The second image seems to have been captured at Adams's home in Quincy (formerly Braintree), Massachusetts. Beyond that, and the fact that it was taken by Philip Haas, not much is known of its provenance.

In a diary entry dated Aug. 1, 1843, Adams described posing for the photograph during a visit to New York. He was 76 at the time the photograph was taken.

After he delivered a short speech at Utica Female Academy, the former President commenced: "The shaking of some hundred hands then followed and on my way returning to Mr. Johnson's, I stopped and four daguerreotype likenesses of my head were taken, two of them jointly with the head of Mr. Bacon -- all hideous."

For us, the story here is the photographs. The first among so many! The trailblazers, the pathfinders! For Adams, however, the story was emphatically not the photos. It was the trip itself—the memories it evoked, the pain it caused, the joy. We might care about the images of him that emerged from New York, some of the first fully life-like renderings of an American president. We might care that a copy of one of the images turned up in an antique store, where it was bought for 50 cents. We might care that the same copy is now housed in the National Portrait Gallery under the care of the Smithsonian. Adams had different concerns, though—less historical, more human. He wasn't thinking about new technologies. He was just living them.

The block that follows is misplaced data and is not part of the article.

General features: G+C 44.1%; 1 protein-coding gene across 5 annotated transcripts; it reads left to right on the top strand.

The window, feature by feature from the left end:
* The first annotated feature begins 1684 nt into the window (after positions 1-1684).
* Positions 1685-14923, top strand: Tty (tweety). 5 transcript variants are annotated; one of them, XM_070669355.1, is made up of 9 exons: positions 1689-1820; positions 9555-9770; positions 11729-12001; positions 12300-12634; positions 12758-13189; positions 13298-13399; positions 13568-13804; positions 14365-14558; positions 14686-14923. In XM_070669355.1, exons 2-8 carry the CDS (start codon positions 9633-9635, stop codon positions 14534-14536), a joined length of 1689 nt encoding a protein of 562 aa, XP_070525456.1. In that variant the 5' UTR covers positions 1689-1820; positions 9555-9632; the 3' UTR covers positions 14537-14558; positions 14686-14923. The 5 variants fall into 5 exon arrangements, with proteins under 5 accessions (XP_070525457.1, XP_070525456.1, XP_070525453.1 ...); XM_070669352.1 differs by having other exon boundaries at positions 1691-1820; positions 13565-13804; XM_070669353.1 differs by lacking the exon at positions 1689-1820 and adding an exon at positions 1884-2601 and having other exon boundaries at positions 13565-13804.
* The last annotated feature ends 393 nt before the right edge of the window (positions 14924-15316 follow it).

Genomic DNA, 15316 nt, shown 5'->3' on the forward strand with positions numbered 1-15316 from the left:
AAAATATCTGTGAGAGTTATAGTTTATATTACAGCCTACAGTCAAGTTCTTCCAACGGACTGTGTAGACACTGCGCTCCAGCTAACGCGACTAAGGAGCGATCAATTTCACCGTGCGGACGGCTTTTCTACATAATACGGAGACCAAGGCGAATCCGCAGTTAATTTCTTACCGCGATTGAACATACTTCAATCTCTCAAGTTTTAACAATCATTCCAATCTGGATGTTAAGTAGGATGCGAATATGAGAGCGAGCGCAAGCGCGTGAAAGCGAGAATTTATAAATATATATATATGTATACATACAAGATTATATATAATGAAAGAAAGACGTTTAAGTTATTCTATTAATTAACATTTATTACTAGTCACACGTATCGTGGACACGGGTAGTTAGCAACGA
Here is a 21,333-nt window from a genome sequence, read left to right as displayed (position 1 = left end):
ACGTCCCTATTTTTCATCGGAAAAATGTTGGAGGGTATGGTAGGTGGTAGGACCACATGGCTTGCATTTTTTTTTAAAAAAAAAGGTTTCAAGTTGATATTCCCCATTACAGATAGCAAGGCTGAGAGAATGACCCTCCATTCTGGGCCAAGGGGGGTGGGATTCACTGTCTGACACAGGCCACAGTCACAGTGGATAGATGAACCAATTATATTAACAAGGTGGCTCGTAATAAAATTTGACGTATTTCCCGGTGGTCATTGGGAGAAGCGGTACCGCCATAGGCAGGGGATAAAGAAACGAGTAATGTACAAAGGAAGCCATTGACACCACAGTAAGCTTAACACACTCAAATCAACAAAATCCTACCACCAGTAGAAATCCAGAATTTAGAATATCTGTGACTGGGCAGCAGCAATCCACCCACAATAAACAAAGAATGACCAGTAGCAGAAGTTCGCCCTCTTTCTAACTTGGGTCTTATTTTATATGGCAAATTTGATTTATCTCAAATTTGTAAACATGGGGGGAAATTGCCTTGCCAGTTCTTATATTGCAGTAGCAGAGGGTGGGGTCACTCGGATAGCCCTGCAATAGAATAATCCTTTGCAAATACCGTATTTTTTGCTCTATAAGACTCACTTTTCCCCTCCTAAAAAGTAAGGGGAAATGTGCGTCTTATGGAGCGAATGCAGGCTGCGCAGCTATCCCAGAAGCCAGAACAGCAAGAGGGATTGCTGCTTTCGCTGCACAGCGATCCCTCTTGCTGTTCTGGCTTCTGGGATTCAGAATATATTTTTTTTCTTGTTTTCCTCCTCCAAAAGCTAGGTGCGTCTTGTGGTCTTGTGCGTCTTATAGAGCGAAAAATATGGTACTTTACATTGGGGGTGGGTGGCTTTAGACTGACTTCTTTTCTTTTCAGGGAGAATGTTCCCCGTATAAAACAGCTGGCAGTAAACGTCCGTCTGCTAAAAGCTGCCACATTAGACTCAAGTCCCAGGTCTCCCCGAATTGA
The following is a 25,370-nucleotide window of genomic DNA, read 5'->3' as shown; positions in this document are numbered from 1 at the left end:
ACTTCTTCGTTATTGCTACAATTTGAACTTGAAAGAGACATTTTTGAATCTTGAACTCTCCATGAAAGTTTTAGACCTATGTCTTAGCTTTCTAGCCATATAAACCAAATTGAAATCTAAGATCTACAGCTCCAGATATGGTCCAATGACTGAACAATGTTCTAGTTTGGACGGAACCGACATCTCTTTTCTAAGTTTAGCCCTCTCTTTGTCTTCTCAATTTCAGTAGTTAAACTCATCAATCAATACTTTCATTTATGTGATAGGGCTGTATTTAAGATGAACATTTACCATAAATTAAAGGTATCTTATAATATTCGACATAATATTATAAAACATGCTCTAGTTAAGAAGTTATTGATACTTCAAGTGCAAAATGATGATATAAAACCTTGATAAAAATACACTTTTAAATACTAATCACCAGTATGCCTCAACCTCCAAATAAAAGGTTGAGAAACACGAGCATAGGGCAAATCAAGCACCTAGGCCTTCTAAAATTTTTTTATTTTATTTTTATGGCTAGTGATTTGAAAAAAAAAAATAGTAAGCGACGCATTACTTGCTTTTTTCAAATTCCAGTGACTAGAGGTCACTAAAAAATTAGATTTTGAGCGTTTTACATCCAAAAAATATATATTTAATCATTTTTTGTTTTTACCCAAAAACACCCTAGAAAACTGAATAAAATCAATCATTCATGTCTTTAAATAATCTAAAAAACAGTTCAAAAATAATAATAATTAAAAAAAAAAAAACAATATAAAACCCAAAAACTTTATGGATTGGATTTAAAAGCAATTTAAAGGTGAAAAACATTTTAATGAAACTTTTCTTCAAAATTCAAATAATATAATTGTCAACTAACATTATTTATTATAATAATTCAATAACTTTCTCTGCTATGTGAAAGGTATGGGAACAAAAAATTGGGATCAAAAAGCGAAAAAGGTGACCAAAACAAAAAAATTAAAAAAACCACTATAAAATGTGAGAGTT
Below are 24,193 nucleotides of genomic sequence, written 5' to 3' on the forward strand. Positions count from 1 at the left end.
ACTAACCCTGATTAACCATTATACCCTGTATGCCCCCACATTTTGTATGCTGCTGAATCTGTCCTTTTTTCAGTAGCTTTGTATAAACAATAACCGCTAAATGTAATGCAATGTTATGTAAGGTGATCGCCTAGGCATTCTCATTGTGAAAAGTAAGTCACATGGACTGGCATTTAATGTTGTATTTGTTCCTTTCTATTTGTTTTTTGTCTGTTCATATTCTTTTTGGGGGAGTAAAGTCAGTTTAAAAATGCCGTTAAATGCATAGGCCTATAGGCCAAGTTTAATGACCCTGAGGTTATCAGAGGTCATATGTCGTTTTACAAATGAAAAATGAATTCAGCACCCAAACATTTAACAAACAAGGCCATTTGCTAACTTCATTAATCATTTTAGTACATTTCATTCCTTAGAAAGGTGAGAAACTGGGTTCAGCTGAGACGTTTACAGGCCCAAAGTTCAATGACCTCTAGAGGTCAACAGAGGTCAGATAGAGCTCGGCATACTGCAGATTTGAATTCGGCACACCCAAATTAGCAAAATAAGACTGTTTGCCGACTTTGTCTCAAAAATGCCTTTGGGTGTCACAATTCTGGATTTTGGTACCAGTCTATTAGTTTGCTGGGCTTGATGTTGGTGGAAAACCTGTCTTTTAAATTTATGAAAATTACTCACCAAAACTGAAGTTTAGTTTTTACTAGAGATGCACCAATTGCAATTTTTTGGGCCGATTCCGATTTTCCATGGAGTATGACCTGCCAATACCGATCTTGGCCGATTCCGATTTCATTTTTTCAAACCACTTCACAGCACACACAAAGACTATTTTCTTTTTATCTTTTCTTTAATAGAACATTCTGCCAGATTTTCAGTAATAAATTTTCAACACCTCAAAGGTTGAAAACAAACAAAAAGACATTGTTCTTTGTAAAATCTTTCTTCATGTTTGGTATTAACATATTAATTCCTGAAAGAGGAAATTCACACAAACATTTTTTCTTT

A 1970 news report announcing the finding of the Adams daguerrotype, accompanied by an ad for a water-weight reducer. (AP / Google News)


James K. Polk: The First Photograph Taken of a President While in Office.

On the other hand, if we’re considering photographs taken in office, that distinction goes to James Polk, the 11th President. This photograph was captured in 1849: